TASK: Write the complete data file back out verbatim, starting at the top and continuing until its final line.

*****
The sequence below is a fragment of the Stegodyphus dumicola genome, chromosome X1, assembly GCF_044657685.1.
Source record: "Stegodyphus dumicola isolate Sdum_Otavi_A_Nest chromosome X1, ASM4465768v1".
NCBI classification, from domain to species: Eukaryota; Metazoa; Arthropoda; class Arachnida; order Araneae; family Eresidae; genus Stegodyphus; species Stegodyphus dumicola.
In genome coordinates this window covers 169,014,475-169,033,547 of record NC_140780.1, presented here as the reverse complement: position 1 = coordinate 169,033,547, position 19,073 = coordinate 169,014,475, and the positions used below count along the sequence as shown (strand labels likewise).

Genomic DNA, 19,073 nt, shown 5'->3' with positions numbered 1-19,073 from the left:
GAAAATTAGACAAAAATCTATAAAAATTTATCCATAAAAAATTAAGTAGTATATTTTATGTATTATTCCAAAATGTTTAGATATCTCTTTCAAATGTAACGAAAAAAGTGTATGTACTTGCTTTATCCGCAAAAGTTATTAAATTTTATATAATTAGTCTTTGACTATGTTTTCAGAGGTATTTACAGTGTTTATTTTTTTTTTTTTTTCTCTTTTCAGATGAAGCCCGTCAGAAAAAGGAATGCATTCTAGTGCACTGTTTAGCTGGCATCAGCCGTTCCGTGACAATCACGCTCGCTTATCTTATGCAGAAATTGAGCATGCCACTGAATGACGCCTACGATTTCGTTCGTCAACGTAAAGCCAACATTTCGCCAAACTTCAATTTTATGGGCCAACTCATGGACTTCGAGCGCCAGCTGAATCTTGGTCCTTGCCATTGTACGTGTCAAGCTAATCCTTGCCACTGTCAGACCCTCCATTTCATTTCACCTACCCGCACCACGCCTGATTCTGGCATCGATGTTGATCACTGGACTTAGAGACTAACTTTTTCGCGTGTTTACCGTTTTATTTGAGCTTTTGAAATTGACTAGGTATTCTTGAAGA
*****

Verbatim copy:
The sequence below is a fragment of the Stegodyphus dumicola genome, chromosome X1, assembly GCF_044657685.1.
Source record: "Stegodyphus dumicola isolate Sdum_Otavi_A_Nest chromosome X1, ASM4465768v1".
NCBI classification, from domain to species: Eukaryota; Metazoa; Arthropoda; class Arachnida; order Araneae; family Eresidae; genus Stegodyphus; species Stegodyphus dumicola.
In genome coordinates this window covers 169,014,475-169,033,547 of record NC_140780.1, presented here as the reverse complement: position 1 = coordinate 169,033,547, position 19,073 = coordinate 169,014,475, and the positions used below count along the sequence as shown (strand labels likewise).

Genomic DNA, 19,073 nt, shown 5'->3' with positions numbered 1-19,073 from the left:
GAAAATTAGACAAAAATCTATAAAAATTTATCCATAAAAAATTAAGTAGTATATTTTATGTATTATTCCAAAATGTTTAGATATCTCTTTCAAATGTAACGAAAAAAGTGTATGTACTTGCTTTATCCGCAAAAGTTATTAAATTTTATATAATTAGTCTTTGACTATGTTTTCAGAGGTATTTACAGTGTTTATTTTTTTTTTTTTTTCTCTTTTCAGATGAAGCCCGTCAGAAAAAGGAATGCATTCTAGTGCACTGTTTAGCTGGCATCAGCCGTTCCGTGACAATCACGCTCGCTTATCTTATGCAGAAATTGAGCATGCCACTGAATGACGCCTACGATTTCGTTCGTCAACGTAAAGCCAACATTTCGCCAAACTTCAATTTTATGGGCCAACTCATGGACTTCGAGCGCCAGCTGAATCTTGGTCCTTGCCATTGTACGTGTCAAGCTAATCCTTGCCACTGTCAGACCCTCCATTTCATTTCACCTACCCGCACCACGCCTGATTCTGGCATCGATGTTGATCACTGGACTTAGAGACTAACTTTTTCGCGTGTTTACCGTTTTATTTGAGCTTTTGAAATTGACTAGGTATTCTTGAAGA